Effect of sitting on an exercise ball on cognitive function

October 14, 2015 / By: Goding, A., Duoos, B.

Background/Purpose: Long-term aerobic exercise enhances overall memory and executive function.  Exercise enlarges and increases plasticity of the hippocampus allowing for increased neural activity and improved memory (Ratey, 2008; Erickson, 2010). While the positive effects of an active lifestyle on the brain are recognized, the immediate influence of low intensity long-endurance (LI-LE) exercise on the memory of an individual are less clear.  LI-LE exercise such as sitting on stability balls improves on-task behaviors and comprehension rates in kindergarten classrooms (Bill, 2008; Fulk, 2012).  However, college students have not been as extensively tested to determine the connection between exercise and cognitive function.  The goal of this study was to investigate the relationship between LI-LE exercise and cognitive function in college students through the use of stability balls.  It was hypothesized participants sitting on stability balls would score higher on the memory tests than students sitting in chairs.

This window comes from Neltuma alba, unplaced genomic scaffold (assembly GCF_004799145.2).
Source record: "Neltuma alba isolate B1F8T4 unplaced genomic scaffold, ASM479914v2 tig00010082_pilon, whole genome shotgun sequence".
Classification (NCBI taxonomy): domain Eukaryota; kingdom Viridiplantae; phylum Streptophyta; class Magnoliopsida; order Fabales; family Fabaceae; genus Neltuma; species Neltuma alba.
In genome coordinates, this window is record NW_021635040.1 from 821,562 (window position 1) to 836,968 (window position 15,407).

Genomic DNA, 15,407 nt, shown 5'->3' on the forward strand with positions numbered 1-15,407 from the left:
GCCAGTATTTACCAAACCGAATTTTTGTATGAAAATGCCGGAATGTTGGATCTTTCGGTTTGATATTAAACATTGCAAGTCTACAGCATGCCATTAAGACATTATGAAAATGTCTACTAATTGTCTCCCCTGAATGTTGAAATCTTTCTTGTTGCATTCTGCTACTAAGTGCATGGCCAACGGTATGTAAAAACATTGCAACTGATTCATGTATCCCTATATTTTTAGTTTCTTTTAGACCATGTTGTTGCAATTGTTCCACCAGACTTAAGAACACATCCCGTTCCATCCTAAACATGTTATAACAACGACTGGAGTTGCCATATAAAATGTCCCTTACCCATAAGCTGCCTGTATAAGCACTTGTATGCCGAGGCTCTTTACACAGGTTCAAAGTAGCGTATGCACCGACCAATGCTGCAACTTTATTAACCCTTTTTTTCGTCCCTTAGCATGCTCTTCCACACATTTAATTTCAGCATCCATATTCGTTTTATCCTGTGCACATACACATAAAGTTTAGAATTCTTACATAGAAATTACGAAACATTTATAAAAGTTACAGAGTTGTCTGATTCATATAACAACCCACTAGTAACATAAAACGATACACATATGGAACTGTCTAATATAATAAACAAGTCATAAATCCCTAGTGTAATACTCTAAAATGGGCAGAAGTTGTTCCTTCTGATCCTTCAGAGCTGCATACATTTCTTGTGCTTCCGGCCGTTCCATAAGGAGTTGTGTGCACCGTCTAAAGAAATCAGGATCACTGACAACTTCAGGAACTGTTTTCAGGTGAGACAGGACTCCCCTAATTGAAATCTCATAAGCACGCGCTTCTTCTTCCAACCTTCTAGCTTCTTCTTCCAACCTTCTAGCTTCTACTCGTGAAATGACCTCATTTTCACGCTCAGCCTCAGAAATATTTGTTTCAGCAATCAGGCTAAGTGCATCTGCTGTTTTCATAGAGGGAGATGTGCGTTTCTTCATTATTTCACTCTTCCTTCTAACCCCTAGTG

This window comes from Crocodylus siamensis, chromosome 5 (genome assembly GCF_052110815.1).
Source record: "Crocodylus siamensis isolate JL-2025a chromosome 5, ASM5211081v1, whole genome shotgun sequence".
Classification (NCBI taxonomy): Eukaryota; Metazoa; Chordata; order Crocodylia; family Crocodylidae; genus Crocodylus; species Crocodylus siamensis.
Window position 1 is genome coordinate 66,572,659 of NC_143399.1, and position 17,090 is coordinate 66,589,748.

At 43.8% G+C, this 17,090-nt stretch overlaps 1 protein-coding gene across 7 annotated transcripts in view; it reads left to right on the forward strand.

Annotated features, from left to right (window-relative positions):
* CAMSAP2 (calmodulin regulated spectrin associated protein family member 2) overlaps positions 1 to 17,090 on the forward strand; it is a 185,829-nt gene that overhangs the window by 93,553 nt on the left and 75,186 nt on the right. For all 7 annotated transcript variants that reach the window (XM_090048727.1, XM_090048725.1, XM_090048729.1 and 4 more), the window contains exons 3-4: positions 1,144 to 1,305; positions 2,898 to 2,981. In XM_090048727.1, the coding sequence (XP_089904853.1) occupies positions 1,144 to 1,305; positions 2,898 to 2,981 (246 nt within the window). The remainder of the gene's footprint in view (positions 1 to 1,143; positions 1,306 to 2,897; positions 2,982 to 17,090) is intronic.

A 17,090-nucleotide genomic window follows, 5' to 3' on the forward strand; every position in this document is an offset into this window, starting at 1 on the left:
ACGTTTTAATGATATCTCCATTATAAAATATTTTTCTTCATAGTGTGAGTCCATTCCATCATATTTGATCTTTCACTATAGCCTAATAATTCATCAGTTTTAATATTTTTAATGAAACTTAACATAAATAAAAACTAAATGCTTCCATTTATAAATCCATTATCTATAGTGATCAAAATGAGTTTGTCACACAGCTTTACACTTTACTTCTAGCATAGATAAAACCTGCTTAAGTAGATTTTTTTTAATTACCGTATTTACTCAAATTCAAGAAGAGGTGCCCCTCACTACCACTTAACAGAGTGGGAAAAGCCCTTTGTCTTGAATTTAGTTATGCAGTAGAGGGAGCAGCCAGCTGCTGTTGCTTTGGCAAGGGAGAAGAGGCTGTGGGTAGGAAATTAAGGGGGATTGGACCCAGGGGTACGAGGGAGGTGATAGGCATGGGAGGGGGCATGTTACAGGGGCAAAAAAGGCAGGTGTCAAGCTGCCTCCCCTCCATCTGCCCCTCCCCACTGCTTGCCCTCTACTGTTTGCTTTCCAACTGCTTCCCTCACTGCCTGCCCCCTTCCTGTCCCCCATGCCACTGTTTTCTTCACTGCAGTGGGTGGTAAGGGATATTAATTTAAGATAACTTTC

Methods: Twenty-three female college students (age, yrs: 20.82 ± 0.89; ht.cm, 164.44 ± 6.8; wt, kg: 62.26 ± 6.8) were randomly assigned to either sit on an exercise ball (experimental group) or sit on a chair (control group) during a 65-minute lecture.  Immediately after class, six ImPACTTM testing modules were used to evaluate cognitive function.  Data was analyzed at the 0.05 level using a two-tailed t-test in Minitab16.

Results: Reaction time speed between experimental and control groups approached significance (p= 0.058) with the experimental group demonstrating faster reaction times.  No statistical significance was found for verbal memory (p= 0.400), visual memory (p= 0.369), cognitive efficiency index (p=0.237), visual motor speed (p= 0.104) or impulse control (p=0.243).

Conclusions:  There is a trend towards an immediate improvement in reaction time with LI-LE in female college students.    No improvements in other measures of cognitive function tested were demonstrated.  Further research could evaluate the effects of low intensity exercise on cognitive function in a classroom over the course of an entire term.  Incorporating pre- and post- test assessments would allow for quantification of cognitive gains as well as a measure of improvement in ImPACTTM scores.